Rob Does Words
Treating fiction poorly since 2019


He thought he heard someone at the door.

He remembered hearing something that sounded like a knock at the door, and he remembered going to the door. But was that just now? Or was that before just now? He couldn’t remember. He closed his eyes again and started to drop back into his trip, relaxed and confident he had solved the mystery of the door.

“Ahem,” a voice said somewhere above and around him. “Please do not go back to sleep, Mr Byron. We still have business to discuss.”

His eyes flew open and he saw two men standing in the living room of his cramped, single-bedroom apartment. Both of them swum in his vision and looked sternly at him. Part of his brain told him that since they knew his name, they couldn’t be a threat and once again he drifted back into the comfort of his sofa.

“Mr Byron,” the voice said again, raised and disciplinary.

“Drink this,” a different one said as something solid landed in his lap.

He felt the object with his eyes closed. It felt like a plastic water bottle. The plastic crinkled under his clumsy manipulations. He opened his eyes to see if it wasn’t just a hallucination and almost as a surprise there was a full water bottle in his hands. “Water,” he managed to croak.

“Yes, Mr Byron. Drink the water.”

Suddenly, he was desperately thirsty. He needed water. Right now. He undid the cap and quickly drunk half the bottle. Almost immediately his vision cleared and his hearing stopped being fuzzy and dull. His thoughts stopped being vague and colourful and his mind brought his full attention back to reality. “Not water,” he said dryly.

“No. The other half of the drug you have been taking recently. Which, incidentally, is the reason for our visit today.”

Byron tried to sit up but his body below the neck was still under the effects of the drug and wasn’t responding. He leaned his head back against the sofa and looked at the two men with him.

The smaller of the two was leaning against the front door frame. He stood about 5'6 and was stick thin. He was wearing a collared white shirt with thin blue vertical stripes and no tie under a shin-length woolen coat. His hands were buried deep in the pockets of a pair of worn jeans and his feet were crossed at the ankles. He was clean shaven and sported a crew cut. A pair of prescription glasses sat on his nose in front of a pair of eyes which were engaged, yet distant.

The larger man was a little over six foot and must have been around 200lbs. He was wearing black denim jeans with a studded belt with a tucked in black t-shirt with some sort of band logo on the front of it. His eyes were narrowed at Byron and his mouth was set as a thin, straight line. A pair of sunglasses hung off the front of the shirt.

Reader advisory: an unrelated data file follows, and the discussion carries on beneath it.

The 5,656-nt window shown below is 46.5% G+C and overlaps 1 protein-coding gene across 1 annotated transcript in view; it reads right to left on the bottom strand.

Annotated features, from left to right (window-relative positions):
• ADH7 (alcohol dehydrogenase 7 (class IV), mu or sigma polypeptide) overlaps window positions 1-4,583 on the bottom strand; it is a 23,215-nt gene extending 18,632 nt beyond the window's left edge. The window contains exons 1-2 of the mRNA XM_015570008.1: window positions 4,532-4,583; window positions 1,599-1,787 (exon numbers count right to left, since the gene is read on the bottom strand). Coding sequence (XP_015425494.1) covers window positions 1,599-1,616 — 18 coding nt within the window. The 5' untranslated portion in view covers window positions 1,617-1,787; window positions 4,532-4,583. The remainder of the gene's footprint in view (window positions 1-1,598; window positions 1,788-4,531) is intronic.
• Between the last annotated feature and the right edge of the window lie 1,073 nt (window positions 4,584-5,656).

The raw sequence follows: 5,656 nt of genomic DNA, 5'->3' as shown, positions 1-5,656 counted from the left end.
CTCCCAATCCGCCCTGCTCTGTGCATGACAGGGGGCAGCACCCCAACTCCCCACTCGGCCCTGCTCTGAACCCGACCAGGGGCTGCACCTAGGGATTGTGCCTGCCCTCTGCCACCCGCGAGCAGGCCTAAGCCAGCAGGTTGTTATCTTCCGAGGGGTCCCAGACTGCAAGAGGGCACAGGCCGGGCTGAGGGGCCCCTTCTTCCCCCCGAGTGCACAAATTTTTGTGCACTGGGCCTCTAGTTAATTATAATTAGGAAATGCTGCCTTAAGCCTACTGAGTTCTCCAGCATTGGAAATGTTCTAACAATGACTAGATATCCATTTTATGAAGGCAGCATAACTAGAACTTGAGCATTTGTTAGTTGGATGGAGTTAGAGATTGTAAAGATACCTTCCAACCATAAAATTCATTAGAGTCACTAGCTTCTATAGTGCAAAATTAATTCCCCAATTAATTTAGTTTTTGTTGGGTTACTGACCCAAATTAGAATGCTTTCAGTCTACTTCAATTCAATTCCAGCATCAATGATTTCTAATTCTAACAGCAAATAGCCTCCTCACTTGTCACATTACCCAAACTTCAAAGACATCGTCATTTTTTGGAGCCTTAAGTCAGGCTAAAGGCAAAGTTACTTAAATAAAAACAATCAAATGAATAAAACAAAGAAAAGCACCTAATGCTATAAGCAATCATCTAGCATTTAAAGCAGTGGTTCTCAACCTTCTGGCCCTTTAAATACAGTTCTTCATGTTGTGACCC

“Who are you?”

“We,” the larger man said. “Are associates of a certain Mr Peabody.”

“And?” Byron asked, waiting for the inevitable.

“We are led to believe that Mr Peabody has provided you with some products he sells and is yet to receive payment. We are here to encourage said payment.”

“I had a month. Its been, what? A week?”

“Three weeks, six days,” the smaller man said.

“And that is why Mr Peabody sent us. He was unconvinced that you were going to pay on time,” the larger man nodded.

“And that's why you're here? To shake me down?” he asked the larger man pointedly.

“Me? No. I am here to use words and just general persuasion.” Byron looked at him skeptically.

“I'm here for the shake down,” the smaller man said with a grin that made Byron very uneasy.

“Well, tell Mr Peabody I’ll have his money on time. And that I don’t appreciate his goons turning up unannounced to threaten me.”

“I am reasonably certain he knows it is rather rude to send people to just threaten you. That is why he sent us to, you know, rough you up a bit,” the larger man said.

“It makes the whole trip worth it, you know?” the smaller man said. “Plus I'd be lying if I said I didn't enjoy this part a hell of a lot.”

“Your limbs must have feeling back by now. Get up.”

Byron started to get to his feet, which, while easy enough now that the bulk of the drugs effects had worn off, was still not fast for his guests and the large one pulled him up and pushed him out the door roughly.

After a short car ride during which the guests blindfolded Byron, the trio arrived at a quiet place somewhere on the outskirts of town where the smaller man could, as the larger man put it, practice his hobby without fear of prying eyes.

“So,” the larger man said. “I will come back in ten minutes or so?”

The smaller man eyed Byron up and down a few times and once again smiled that grin that Byron had learned to hate so much in the short amount of time he had known him. “Five,” he said.

The smaller man pushed Byron into an old dentist's chair which had been bolted to the concrete floor of the warehouse and strapped him in. “So,” he said. “Mr Peabody is somewhat squeamish about the line of work he employs me to do. He never really asks for details of my little meetings, so it gives me some freedom to operate outside what he would generally prefer.”

Byron said nothing on account of a leather strop being shoved into his mouth.

“Mr Peabody doesn't like running risks on addicts such as yourself, Mr Byron. The good news is, though, I'm not here to kill you today. Just rough you up a little bit.” The man took a syringe and filled it with something and injected it into Byron's arm. “This is the same drug we found you really high on earlier. This is a more diluted mixture, however. It will paralyze you but not dull your pain receptors.”

The man pulled a tray over from the shadows and took the cover off the dozen or so long, thin wooden sticks. “And these? These are an old Chinese torture method.” The man smiled his unique smile as he picked up the first stick, never breaking eye contact.